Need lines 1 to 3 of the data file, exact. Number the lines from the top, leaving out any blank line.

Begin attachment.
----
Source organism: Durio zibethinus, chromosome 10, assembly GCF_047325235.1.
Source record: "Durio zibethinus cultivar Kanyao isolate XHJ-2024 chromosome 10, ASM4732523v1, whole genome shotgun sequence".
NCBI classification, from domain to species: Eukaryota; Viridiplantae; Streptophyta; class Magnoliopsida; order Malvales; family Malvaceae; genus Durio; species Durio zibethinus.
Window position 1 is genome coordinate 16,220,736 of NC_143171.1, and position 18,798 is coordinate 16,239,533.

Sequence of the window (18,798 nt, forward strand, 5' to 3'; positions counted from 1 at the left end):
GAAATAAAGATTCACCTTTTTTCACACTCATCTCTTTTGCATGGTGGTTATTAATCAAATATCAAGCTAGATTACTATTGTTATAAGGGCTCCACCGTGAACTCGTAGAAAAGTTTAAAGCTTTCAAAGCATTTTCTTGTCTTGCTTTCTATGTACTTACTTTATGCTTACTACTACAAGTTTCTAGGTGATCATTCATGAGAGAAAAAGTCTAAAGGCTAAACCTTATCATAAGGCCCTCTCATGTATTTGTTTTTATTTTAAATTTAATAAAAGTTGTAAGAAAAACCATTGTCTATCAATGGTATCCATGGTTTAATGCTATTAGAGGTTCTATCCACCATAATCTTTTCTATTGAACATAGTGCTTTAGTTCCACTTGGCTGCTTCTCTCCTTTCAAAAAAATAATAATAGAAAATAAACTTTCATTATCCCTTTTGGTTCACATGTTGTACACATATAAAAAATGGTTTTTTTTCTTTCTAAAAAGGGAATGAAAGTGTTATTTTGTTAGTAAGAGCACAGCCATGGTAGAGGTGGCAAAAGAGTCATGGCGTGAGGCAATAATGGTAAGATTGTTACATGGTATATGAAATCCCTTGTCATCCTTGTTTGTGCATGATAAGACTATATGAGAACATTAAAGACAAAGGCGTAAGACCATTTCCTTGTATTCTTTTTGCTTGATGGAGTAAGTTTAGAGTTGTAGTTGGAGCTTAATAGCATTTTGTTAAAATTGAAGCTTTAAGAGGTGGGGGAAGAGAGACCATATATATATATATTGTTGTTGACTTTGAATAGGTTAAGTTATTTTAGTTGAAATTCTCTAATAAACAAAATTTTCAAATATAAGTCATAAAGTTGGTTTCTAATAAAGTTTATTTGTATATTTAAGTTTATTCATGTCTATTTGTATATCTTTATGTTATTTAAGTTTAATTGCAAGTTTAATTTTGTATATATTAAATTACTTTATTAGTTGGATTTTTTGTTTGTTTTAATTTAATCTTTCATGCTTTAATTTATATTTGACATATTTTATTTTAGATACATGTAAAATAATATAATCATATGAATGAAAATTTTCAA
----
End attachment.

Source organism: Durio zibethinus, chromosome 10, assembly GCF_047325235.1.
Source record: "Durio zibethinus cultivar Kanyao isolate XHJ-2024 chromosome 10, ASM4732523v1, whole genome shotgun sequence".
NCBI classification, from domain to species: Eukaryota; Viridiplantae; Streptophyta; class Magnoliopsida; order Malvales; family Malvaceae; genus Durio; species Durio zibethinus.